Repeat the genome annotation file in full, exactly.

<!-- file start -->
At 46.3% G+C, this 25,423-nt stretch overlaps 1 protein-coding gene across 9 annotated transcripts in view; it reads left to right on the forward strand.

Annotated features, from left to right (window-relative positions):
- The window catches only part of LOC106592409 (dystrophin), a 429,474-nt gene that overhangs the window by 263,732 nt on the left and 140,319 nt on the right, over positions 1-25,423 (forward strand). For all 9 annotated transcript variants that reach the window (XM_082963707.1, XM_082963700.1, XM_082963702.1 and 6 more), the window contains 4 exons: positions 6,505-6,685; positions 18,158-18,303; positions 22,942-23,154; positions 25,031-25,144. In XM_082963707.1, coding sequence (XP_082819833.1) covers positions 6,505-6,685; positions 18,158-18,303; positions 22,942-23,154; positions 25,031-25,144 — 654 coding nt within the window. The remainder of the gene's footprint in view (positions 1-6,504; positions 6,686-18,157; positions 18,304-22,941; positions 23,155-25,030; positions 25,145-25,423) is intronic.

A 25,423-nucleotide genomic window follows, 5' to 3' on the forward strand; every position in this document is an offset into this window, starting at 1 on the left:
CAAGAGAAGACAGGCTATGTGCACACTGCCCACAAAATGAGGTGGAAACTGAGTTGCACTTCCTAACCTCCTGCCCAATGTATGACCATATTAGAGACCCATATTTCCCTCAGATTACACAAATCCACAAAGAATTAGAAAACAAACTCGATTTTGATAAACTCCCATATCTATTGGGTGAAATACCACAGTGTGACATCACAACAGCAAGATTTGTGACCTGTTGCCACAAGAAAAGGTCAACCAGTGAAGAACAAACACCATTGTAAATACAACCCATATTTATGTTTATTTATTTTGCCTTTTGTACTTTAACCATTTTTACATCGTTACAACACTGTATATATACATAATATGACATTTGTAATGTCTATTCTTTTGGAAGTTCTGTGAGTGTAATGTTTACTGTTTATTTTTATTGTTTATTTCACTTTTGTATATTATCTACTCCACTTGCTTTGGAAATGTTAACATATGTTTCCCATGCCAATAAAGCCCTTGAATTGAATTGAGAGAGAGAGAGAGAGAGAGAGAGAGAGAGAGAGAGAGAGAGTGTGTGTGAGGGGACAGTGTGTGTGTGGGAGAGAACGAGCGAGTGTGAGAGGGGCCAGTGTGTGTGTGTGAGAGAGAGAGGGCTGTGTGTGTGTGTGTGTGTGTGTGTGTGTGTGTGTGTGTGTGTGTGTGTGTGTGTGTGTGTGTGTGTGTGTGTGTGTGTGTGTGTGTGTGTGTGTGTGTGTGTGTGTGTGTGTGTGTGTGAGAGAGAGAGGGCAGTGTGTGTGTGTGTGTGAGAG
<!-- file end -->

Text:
At 46.3% G+C, this 25,423-nt stretch overlaps 1 protein-coding gene across 9 annotated transcripts in view; it reads left to right on the forward strand.

Annotated features, from left to right (window-relative positions):
- The window catches only part of LOC106592409 (dystrophin), a 429,474-nt gene that overhangs the window by 263,732 nt on the left and 140,319 nt on the right, over positions 1-25,423 (forward strand). For all 9 annotated transcript variants that reach the window (XM_082963707.1, XM_082963700.1, XM_082963702.1 and 6 more), the window contains 4 exons: positions 6,505-6,685; positions 18,158-18,303; positions 22,942-23,154; positions 25,031-25,144. In XM_082963707.1, coding sequence (XP_082819833.1) covers positions 6,505-6,685; positions 18,158-18,303; positions 22,942-23,154; positions 25,031-25,144 — 654 coding nt within the window. The remainder of the gene's footprint in view (positions 1-6,504; positions 6,686-18,157; positions 18,304-22,941; positions 23,155-25,030; positions 25,145-25,423) is intronic.

A 25,423-nucleotide genomic window follows, 5' to 3' on the forward strand; every position in this document is an offset into this window, starting at 1 on the left:
CAAGAGAAGACAGGCTATGTGCACACTGCCCACAAAATGAGGTGGAAACTGAGTTGCACTTCCTAACCTCCTGCCCAATGTATGACCATATTAGAGACCCATATTTCCCTCAGATTACACAAATCCACAAAGAATTAGAAAACAAACTCGATTTTGATAAACTCCCATATCTATTGGGTGAAATACCACAGTGTGACATCACAACAGCAAGATTTGTGACCTGTTGCCACAAGAAAAGGTCAACCAGTGAAGAACAAACACCATTGTAAATACAACCCATATTTATGTTTATTTATTTTGCCTTTTGTACTTTAACCATTTTTACATCGTTACAACACTGTATATATACATAATATGACATTTGTAATGTCTATTCTTTTGGAAGTTCTGTGAGTGTAATGTTTACTGTTTATTTTTATTGTTTATTTCACTTTTGTATATTATCTACTCCACTTGCTTTGGAAATGTTAACATATGTTTCCCATGCCAATAAAGCCCTTGAATTGAATTGAGAGAGAGAGAGAGAGAGAGAGAGAGAGAGAGAGAGAGAGAGTGTGTGTGAGGGGACAGTGTGTGTGTGGGAGAGAACGAGCGAGTGTGAGAGGGGCCAGTGTGTGTGTGTGAGAGAGAGAGGGCTGTGTGTGTGTGTGTGTGTGTGTGTGTGTGTGTGTGTGTGTGTGTGTGTGTGTGTGTGTGTGTGTGTGTGTGTGTGTGTGTGTGTGTGTGTGTGTGTGTGTGTGTGTGTGTGTGTGTGTGAGAGAGAGAGGGCAGTGTGTGTGTGTGTGTGAGAG